President Trump’s relentless attacks on him have been a wearying distraction for Attorney General Jeff Sessions, friends of the ex-Alabama senator tell the Associated Press. What keeps him going is his Methodist faith, support from his wife and his awareness that, at age 71, leading the Justice Department is his best chance to carry out the policy changes he long has sought. Sessions said his first year in office was marked by progress on Trump priorities: fighting crime, combating gangs and helping police. “We are doing what the people sent us here to do,” he said. Still, at a Justice Department Christmas party, one friend said the usually upbeat Sessions looked sullen and tired. “We have talked about some of the difficult times he’s had since he has been attorney general,” said the Sen. John Cornyn (R-TX). “My comment to him was, as long as you’re doing the right thing, I don’t think you have anything to apologize for.”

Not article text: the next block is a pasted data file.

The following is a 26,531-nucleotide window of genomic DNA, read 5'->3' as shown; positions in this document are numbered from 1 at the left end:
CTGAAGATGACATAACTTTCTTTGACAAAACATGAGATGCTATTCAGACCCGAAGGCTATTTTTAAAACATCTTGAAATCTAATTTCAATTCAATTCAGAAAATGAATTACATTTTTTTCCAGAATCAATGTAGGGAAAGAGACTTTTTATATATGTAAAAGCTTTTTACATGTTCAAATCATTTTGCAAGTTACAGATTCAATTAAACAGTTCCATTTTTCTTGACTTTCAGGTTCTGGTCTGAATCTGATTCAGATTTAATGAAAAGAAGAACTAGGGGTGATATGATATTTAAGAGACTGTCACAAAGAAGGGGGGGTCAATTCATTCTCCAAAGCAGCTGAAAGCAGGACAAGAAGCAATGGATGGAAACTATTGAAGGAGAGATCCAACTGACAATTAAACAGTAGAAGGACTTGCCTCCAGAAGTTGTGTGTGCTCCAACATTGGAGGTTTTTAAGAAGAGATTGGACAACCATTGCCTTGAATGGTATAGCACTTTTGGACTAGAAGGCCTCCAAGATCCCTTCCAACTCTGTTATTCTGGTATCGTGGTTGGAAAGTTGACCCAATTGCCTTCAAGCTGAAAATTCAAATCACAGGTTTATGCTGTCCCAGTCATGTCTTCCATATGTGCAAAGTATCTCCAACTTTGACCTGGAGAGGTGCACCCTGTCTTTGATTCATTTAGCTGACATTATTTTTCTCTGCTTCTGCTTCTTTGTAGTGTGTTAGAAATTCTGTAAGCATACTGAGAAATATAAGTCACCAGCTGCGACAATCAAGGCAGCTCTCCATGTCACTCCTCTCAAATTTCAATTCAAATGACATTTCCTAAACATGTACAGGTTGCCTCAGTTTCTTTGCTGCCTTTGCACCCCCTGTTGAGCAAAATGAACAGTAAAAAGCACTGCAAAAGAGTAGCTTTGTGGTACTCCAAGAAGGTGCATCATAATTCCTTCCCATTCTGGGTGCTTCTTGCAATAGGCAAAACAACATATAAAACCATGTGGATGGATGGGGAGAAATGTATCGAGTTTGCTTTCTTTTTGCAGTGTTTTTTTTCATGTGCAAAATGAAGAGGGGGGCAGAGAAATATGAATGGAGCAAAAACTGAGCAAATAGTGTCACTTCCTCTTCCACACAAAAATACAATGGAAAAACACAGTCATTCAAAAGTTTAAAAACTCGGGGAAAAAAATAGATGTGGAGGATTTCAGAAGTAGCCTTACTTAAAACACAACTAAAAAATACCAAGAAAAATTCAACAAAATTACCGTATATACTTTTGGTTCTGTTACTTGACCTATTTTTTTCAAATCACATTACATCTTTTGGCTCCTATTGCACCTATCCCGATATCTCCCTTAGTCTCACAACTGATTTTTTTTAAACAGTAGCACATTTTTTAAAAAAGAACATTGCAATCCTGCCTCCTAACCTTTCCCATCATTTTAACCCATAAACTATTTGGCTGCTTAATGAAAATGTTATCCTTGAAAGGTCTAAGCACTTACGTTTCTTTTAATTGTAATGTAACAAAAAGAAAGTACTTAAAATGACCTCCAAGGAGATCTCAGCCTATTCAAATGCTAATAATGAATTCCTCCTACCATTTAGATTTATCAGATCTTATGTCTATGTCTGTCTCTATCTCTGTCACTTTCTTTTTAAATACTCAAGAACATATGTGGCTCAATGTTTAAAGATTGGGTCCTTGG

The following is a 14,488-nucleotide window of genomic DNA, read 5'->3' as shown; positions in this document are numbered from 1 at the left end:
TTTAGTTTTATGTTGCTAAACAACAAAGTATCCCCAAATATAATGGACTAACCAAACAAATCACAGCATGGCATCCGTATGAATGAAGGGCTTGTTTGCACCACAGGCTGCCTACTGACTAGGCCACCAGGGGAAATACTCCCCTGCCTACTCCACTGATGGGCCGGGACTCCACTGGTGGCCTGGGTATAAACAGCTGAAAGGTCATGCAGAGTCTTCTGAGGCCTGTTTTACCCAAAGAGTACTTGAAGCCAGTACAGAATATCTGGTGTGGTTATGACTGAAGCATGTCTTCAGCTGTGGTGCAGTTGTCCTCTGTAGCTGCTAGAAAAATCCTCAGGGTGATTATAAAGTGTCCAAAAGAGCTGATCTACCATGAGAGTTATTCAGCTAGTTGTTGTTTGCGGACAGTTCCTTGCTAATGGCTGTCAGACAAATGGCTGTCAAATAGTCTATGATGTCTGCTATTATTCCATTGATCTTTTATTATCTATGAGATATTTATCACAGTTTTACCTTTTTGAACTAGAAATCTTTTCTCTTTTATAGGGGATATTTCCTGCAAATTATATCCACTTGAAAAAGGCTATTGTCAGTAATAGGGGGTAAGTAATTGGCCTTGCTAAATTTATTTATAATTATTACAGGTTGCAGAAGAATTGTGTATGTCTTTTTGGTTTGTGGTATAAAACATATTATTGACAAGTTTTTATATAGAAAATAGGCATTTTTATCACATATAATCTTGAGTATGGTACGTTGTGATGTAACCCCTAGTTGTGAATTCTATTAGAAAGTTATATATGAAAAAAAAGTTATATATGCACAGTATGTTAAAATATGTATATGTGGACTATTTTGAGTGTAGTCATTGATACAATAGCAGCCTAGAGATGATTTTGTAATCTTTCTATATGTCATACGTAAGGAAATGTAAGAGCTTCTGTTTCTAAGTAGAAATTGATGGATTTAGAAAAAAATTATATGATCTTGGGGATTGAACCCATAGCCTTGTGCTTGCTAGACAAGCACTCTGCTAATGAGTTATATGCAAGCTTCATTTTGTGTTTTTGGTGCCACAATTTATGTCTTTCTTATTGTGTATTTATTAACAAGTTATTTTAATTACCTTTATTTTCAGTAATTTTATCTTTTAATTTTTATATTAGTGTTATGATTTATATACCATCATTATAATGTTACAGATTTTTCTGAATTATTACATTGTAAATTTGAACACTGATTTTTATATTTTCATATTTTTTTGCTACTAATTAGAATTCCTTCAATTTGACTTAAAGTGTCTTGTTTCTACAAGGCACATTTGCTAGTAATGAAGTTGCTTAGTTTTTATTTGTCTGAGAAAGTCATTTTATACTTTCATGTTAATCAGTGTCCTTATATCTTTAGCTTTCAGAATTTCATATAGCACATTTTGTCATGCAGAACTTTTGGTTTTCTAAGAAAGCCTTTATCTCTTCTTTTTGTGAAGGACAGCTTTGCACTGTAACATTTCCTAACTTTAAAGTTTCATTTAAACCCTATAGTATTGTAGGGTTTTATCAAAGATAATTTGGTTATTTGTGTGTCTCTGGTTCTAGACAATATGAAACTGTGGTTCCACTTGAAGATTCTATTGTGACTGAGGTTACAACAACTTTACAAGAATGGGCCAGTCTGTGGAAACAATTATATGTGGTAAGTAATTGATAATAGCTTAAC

Critics say Sessions is too loyal, dangerously politicizing his department to appease Trump. Sessions told prosecutors to look into Hillary Clinton’s activities after Trump demanded it, and he has been eager to pursue investigations into Trump grievances like media leaks. Lawmakers accuse Sessions of stonewalling committees investigating the Trump campaign by saying he doesn’t recall key events. Some say his public silence in the face of Trump’s assaults on DOJ is demoralizing to employees and threatens its independence. Sessions said it’s the department’s responsibility to identify past mistakes and that a “culture of defensiveness is not acceptable.” Sessions has endured with a courtly stoicism. If he’s frustrated, he keeps it to himself. Meeting Terry Lathan, chairwoman of the Alabama Republican Party, Sessions was more interested in what was going on back home than in complaining about job pressures.